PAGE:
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One of Us: The Story of Anders Breivik and the Massacre in Norway
One of Us: The Story of Anders Breivik and the Massacre in Norway
Åsne Seierstad
Farrar, Straus and Giroux, 2015
544 pp., $28.00

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Sarah Ruden


Mass Murder and Mad Logic of Entitlement

On Anders Breivik.

At least since the time when humankind could leave no record but stone weapons and its own bones, we have committed massacres. But from the advent of written records until very recently, we've always shown our motives for killing many fellow members of our species within a short interval, when immediate self-preservation isn't at issue.

Greed, lust, hard-nosed political calculation, sheer competitiveness or fun, wounded pride, revenge, even loyal protectiveness all contribute to the massacres depicted in Gilgamesh and the Iliad. The Old Testament prefers religious justifications. "Don't let a single one escape," says Elijah, sending his followers to wipe out the priests of Baal (1 Kings 18:40).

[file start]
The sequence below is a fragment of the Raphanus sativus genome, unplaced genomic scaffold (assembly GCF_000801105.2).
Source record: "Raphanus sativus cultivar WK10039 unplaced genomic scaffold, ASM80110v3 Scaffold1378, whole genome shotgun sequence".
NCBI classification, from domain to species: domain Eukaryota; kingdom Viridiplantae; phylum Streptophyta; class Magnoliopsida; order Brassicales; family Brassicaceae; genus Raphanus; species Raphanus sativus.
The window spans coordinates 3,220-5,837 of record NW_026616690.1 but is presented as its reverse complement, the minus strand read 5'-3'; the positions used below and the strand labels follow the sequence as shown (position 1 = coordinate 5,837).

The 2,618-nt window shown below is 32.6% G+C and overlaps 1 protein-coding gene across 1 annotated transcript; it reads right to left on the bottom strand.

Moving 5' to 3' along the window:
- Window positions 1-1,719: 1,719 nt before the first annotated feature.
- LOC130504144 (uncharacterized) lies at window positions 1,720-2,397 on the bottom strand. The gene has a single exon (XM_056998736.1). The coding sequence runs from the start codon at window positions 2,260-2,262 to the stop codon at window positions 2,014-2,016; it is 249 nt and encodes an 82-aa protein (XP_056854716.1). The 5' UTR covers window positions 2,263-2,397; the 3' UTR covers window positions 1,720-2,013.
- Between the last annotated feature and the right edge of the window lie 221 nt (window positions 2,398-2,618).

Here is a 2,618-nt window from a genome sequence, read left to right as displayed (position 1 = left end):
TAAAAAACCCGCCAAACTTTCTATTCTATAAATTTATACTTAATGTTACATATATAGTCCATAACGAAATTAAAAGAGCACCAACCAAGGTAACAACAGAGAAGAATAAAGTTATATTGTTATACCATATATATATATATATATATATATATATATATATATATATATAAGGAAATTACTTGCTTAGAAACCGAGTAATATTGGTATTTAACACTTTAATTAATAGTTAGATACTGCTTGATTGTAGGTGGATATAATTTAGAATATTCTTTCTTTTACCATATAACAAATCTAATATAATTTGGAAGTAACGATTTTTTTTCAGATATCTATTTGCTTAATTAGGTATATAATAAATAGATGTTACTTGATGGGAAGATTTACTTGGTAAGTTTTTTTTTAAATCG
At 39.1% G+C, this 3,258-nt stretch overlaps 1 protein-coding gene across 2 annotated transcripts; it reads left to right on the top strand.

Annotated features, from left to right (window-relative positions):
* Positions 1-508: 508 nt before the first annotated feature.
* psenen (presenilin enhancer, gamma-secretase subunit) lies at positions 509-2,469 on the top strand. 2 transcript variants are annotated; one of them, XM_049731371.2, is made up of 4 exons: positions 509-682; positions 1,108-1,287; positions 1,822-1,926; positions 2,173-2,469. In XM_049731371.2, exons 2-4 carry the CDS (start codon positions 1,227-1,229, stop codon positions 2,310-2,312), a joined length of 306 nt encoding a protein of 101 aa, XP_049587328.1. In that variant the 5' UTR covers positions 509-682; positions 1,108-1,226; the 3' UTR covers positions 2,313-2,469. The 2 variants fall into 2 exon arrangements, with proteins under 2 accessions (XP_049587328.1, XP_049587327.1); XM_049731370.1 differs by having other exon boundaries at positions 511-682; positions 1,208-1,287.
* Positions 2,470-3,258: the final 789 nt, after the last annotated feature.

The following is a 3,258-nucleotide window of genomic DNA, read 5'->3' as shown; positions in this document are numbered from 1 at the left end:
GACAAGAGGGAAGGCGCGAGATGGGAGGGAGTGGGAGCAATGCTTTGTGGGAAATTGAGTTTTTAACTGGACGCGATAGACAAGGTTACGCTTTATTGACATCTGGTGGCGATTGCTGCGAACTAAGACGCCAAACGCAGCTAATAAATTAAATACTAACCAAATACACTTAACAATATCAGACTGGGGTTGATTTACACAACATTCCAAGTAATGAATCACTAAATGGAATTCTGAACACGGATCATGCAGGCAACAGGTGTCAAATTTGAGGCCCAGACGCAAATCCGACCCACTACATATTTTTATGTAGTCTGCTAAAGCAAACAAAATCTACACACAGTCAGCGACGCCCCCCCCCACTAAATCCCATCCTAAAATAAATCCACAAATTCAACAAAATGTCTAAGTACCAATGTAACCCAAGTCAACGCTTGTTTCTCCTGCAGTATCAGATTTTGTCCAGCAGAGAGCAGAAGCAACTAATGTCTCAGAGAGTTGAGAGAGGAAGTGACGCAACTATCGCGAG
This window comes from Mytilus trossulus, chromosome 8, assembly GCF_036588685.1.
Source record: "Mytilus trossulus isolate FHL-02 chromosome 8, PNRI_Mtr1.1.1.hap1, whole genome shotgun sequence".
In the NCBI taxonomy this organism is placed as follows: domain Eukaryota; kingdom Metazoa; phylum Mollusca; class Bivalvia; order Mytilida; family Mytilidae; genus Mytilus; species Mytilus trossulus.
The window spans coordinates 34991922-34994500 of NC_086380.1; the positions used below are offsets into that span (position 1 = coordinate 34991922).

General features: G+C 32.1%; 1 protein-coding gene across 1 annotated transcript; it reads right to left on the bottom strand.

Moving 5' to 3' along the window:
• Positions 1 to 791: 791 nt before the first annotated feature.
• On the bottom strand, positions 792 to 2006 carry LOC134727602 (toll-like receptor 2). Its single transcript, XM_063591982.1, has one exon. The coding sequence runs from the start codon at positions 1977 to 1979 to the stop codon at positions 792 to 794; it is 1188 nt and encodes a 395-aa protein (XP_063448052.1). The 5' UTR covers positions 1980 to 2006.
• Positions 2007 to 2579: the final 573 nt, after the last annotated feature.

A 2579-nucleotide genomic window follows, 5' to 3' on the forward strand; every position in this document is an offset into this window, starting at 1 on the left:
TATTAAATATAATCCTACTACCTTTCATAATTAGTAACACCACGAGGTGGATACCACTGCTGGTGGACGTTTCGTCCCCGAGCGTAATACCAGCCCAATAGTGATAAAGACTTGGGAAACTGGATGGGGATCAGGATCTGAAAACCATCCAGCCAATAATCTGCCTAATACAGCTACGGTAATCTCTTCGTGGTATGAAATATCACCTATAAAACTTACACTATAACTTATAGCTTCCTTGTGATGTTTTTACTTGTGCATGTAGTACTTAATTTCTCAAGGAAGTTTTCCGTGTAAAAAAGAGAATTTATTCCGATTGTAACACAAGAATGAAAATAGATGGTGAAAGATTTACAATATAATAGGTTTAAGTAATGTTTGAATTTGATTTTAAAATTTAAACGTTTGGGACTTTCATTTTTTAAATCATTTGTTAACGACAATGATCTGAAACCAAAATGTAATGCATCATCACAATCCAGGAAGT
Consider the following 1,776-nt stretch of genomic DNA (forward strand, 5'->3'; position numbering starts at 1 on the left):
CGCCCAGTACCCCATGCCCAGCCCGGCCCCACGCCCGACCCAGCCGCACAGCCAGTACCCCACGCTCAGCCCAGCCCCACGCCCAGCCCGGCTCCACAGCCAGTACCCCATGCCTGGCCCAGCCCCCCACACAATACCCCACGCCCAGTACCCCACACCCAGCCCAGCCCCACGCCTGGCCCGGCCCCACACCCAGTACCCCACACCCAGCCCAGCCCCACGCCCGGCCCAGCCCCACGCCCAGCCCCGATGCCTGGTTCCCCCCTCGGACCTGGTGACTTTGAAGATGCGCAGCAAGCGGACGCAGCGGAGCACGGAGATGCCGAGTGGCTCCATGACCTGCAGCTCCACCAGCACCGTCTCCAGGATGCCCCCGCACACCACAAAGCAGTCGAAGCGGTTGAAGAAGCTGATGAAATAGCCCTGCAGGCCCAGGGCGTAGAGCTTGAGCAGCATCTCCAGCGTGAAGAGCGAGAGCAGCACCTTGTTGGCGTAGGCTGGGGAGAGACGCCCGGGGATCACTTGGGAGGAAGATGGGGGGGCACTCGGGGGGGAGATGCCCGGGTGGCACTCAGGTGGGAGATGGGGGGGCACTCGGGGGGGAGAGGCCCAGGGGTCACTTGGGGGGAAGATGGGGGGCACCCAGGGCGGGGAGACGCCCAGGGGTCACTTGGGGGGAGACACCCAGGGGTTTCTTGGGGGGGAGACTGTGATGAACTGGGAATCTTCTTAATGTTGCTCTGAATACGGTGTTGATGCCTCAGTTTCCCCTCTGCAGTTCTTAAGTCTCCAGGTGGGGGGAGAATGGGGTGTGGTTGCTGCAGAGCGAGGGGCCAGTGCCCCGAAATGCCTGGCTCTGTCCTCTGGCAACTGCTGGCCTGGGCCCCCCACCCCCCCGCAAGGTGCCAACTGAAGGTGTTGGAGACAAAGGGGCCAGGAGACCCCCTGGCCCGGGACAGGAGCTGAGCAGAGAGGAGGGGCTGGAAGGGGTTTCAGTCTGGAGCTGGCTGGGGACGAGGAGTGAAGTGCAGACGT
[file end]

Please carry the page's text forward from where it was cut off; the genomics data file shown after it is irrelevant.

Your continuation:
In case epic mythology and the Bible seem less than ideal as historical evidence, Caesar in his accounts of his generalship argues that massacring the thoroughly subdued can be a matter of responsible, rational strategy. His readers may well have concurred, knowing that each captive killed was lost to the lucrative slave market; it was, so to speak, a personal sacrifice on the leader's part.

The age of modern religious wars has provided a lamentable array of logic applied to slaughter. Arnaud Amalric, the Abbot of Citeaux, probably didn't declare, "Kill them all: God will know his own," but the crusading army did certainly kill several thousand helpless inhabitants of Béziers, conforming Catholics and heretic Cathars alike.

The modern Western lone gunman is quite different. He is pumped up on a pattern of thought that, if it does claim a communal fabric, claims one that's only out there somewhere, either fantasizing emptily or fighting for real power; this community may know him slightly, or may in fact have rejected him. Only the most extreme terrorists are cynical enough to encourage him on their behalf, and they keep at a distance. He ends up forfeiting his life or his freedom for people who consider him a throw-away ...

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